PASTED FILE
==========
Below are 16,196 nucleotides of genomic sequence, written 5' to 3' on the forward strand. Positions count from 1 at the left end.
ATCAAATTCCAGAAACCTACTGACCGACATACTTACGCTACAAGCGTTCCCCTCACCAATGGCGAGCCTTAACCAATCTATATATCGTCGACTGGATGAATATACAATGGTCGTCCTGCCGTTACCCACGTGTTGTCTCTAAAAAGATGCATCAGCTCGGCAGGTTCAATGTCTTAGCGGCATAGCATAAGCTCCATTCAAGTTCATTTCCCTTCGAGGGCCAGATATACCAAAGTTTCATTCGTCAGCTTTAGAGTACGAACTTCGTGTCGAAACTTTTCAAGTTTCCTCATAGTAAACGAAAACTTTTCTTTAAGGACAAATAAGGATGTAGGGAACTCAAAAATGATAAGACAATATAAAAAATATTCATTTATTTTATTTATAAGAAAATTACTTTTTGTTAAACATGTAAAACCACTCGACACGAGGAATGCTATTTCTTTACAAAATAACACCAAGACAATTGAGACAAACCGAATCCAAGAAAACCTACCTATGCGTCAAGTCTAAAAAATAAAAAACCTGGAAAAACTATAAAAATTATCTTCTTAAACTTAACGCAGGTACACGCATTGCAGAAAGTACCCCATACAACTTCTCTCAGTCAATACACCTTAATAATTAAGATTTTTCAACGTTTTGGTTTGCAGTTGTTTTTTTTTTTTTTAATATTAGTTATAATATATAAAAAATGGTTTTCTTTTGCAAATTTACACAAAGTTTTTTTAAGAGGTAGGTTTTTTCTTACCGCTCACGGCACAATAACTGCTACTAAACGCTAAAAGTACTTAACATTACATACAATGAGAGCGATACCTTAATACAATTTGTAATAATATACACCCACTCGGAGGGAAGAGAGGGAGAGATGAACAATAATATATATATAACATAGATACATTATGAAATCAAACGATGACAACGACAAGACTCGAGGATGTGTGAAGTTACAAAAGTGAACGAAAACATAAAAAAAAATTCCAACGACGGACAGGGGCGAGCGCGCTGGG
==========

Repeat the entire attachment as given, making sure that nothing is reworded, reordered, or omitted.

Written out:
Below are 16,196 nucleotides of genomic sequence, written 5' to 3' on the forward strand. Positions count from 1 at the left end.
ATCAAATTCCAGAAACCTACTGACCGACATACTTACGCTACAAGCGTTCCCCTCACCAATGGCGAGCCTTAACCAATCTATATATCGTCGACTGGATGAATATACAATGGTCGTCCTGCCGTTACCCACGTGTTGTCTCTAAAAAGATGCATCAGCTCGGCAGGTTCAATGTCTTAGCGGCATAGCATAAGCTCCATTCAAGTTCATTTCCCTTCGAGGGCCAGATATACCAAAGTTTCATTCGTCAGCTTTAGAGTACGAACTTCGTGTCGAAACTTTTCAAGTTTCCTCATAGTAAACGAAAACTTTTCTTTAAGGACAAATAAGGATGTAGGGAACTCAAAAATGATAAGACAATATAAAAAATATTCATTTATTTTATTTATAAGAAAATTACTTTTTGTTAAACATGTAAAACCACTCGACACGAGGAATGCTATTTCTTTACAAAATAACACCAAGACAATTGAGACAAACCGAATCCAAGAAAACCTACCTATGCGTCAAGTCTAAAAAATAAAAAACCTGGAAAAACTATAAAAATTATCTTCTTAAACTTAACGCAGGTACACGCATTGCAGAAAGTACCCCATACAACTTCTCTCAGTCAATACACCTTAATAATTAAGATTTTTCAACGTTTTGGTTTGCAGTTGTTTTTTTTTTTTTTAATATTAGTTATAATATATAAAAAATGGTTTTCTTTTGCAAATTTACACAAAGTTTTTTTAAGAGGTAGGTTTTTTCTTACCGCTCACGGCACAATAACTGCTACTAAACGCTAAAAGTACTTAACATTACATACAATGAGAGCGATACCTTAATACAATTTGTAATAATATACACCCACTCGGAGGGAAGAGAGGGAGAGATGAACAATAATATATATATAACATAGATACATTATGAAATCAAACGATGACAACGACAAGACTCGAGGATGTGTGAAGTTACAAAAGTGAACGAAAACATAAAAAAAAATTCCAACGACGGACAGGGGCGAGCGCGCTGGG